It wasn’t long ago that getting to new places around town required talking and writing down verbal instructions from another. I’d pull out my city map and study the route, having to note each street and intersection where I’d turn. It worked, but it took concentration and good map-reading skills. Today, I use my smart phone’s map feature and audio capabilities to get where I’m going.
Assembly instructions for printed circuits contain the same minutiae critical for putting together a printed circuit board, its components, and its accessories. Although assembly drawings contain orthogonal views and detailed written assembly instructions, there continues to be a need for verbal discussions with assembly houses to sort out small details.
Sometimes the details are difficult to verbalize within the instructions or over the phone, so engineers spend time taking photographs of existing boards and putting them together in precise detail. Preparing the photos and instructions to show the progression of assembly is painstaking, try having a 3D illustration available to quickly show what you are describing. The following discusses a method to make a portable document format, in 3D, of your PCB layout.
3D Viewing Is Easily Managed From the View Pulldown Menu
Viewing in 3D is simple, once you have your layout environment set up. We’ll leave layout setup to another learning, and for this discussion, we’ll use one of Altium’s reference designs, the NanoBoard-NB3000XN. The reference design already has schematics and layout files within the zip download for the NB3000XN to help you follow along. We’ll open the layout from Altium Designer 18 Project Panel by double-clicking on NB3000XN.PcbDoc from the directory, as shown below:
Open layout of NB3000XN by double-clicking on NB3000XN.PcbDoc in the Projects Panel
Take some time to view the design and its configuration. Now to get into 3D view, simply use the pulldown menu and select View -> 3D Layout Mode, as shown below:
Use pulldown menu to switch into 3D view
You now see the layout in three dimensions. The View Configuration menu to the left of the screen within the layout environment allows you to select your views. Next to each selection is an icon. The icon shape is similar to an “eye.” If it is greyed out, that particular feature isn’t shown on the desktop. However, if you would like to activate any, all you need do is click the icon. Other commands while in 3D, include:
- Zooming - Ctrl + Right-drag mouse, or Ctrl + Roll mouse-wheel, or the PgUp / PgDn keys.
- Panning - Right-drag mouse, or the standard Windows mouse-wheel controls.
- Rotation - Shift + Right-drag mouse. Note how when you press Shift a directional sphere appears at the current cursor position, as shown in the image below. Rotational movement of the model is made about the center of the sphere (position the cursor before pressing Shift to position the sphere) using the following controls. Move the mouse around to highlight the required control, then:
- Right-drag sphere when the Center Dot is highlighted - rotate in any direction.
- Right-drag sphere when the Horizontal Arrow is highlighted - rotate the view about the Y-axis.
- Right-drag sphere when the Vertical Arrow is highlighted - rotate the view about the X-axis.
- Right-drag sphere when the Circle Segment is highlighted - rotate the view about the Z-plane.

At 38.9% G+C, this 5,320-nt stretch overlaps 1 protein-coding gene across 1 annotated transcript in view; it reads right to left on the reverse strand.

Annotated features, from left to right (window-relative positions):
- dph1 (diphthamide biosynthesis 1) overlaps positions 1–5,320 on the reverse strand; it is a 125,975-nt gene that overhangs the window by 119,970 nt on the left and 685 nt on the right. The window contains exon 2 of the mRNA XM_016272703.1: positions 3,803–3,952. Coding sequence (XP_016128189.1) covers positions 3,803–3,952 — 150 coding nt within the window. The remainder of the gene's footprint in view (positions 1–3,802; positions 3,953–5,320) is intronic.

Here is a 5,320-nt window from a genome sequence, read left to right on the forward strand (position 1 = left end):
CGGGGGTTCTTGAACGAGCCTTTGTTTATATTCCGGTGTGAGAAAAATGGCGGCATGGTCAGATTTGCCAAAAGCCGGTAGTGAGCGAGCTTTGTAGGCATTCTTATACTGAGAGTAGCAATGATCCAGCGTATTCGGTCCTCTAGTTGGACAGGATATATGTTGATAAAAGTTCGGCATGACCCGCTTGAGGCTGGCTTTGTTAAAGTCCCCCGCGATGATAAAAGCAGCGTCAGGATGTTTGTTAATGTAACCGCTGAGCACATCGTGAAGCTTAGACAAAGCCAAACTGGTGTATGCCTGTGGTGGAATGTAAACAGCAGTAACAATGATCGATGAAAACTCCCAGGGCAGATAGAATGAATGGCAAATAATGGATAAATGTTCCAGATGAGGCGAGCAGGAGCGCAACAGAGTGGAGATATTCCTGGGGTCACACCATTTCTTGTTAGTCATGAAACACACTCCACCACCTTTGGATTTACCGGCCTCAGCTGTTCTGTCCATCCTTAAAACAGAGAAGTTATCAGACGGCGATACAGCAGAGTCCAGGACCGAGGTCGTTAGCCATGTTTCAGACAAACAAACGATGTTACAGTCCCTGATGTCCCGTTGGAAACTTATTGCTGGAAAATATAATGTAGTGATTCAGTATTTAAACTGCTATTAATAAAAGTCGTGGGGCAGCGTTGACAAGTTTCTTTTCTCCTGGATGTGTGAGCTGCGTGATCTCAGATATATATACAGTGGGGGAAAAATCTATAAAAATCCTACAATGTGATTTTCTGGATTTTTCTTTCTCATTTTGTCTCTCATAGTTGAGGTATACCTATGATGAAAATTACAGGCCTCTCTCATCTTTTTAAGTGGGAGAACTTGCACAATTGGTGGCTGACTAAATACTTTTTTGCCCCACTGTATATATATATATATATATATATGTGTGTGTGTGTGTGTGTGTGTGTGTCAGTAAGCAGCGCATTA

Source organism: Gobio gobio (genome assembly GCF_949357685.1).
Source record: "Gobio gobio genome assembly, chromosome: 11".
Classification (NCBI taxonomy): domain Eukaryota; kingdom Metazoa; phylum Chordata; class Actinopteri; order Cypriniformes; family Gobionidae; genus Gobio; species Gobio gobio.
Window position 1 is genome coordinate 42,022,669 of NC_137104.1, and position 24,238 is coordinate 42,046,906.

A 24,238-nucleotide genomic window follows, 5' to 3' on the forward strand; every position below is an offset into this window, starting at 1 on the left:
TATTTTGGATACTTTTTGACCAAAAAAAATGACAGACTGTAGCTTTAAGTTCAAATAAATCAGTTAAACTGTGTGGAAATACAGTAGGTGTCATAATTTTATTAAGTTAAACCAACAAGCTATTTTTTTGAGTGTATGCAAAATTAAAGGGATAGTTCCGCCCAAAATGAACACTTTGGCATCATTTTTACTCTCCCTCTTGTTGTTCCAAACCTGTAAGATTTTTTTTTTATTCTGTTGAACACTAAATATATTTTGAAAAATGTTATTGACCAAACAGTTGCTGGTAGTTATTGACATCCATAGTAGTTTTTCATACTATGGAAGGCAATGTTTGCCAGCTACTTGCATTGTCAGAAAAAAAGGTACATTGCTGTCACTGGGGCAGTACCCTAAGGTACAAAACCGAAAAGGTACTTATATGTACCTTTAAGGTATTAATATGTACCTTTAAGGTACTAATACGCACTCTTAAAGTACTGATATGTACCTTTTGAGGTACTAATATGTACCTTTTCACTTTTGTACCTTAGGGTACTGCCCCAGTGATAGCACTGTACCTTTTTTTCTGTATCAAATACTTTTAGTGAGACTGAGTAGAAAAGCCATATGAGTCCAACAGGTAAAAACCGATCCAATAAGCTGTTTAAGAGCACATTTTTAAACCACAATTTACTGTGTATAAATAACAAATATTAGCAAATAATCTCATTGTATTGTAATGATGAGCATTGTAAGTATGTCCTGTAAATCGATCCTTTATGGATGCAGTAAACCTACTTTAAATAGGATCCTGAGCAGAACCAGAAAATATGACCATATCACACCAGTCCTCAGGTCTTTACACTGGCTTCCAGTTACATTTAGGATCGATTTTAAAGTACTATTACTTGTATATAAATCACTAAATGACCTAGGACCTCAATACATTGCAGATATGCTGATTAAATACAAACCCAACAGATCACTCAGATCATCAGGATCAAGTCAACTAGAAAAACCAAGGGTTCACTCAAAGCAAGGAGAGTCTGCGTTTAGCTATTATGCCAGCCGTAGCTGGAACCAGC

3D cursor ball in the environment moves while you change the view
3D Portable Document Format (PDF) File is Made
One of the awesome features of 3D within Altium Designer 18 is its ability to output a complete 3D rendering of your layout in Adobe® Acrobat® Reader (version 9 or higher), a free program available universally. Within Reader the file can be viewed, configured, and manipulated similarly to Altium Designer 18’s 3D PCB layout environment. This facilitates discussions with your assembly house, or other invested partners, regarding your design layout.
Although free, you will need to install the PDF3D Exporter, located here. Some Altium Designer 18 installations come with the extension. It is straightforward to check your installation for the extension. First, use your pulldown menu File -> Export ->
Check to see if you have PDF3D, and if not, install with Add Exporter
If you need to add PDF3D, after selecting Add Exporter, you will get the following window:
Add PDF3D Exporter in the Extensions & Updates window
You’ll need to select the Purchased tab in the Extension Manager shown above, locate the PDF3D Exporter, and click its download icon to install. More information is located here.
Now you can export your 3D layout to Adobe! Select File -> Export -> PDF3D. It will take a little time, at the end of which an Adobe window will open with your design, as shown below:
Exported 3D rendering in Adobe® Reader
Once I was in the Adobe environment, I was able to use the navigation tree to the left for selecting components, nets, net nets, silkscreen, and/or board. With my system, it took Adobe about 10 seconds to render the new view. For rotating the view, I was able to click and hold the left mouse key while I dragged. causing the view to rotate. It did take about 10 seconds for the view to fully render, as shown below:
Bottom side of the assembly after rotating within Adobe®
Being able to create a picture to assist with describing features on a printed circuit assembly is helpful in moving conversations forward with your assembly houses. As not all vendor have access to powerful design tools, you can now export your layout to the universally adopted PDF format. The 3D file you export may be rotated and zoomed to examine details of the design.
Your Altium Designer 18 environment already has the capability to use 3D for both visualizing your design and for generating 3D pdf outputs. Take some time to work through the easily accessed menus and call us if you’d like to discuss with an Altium expert.
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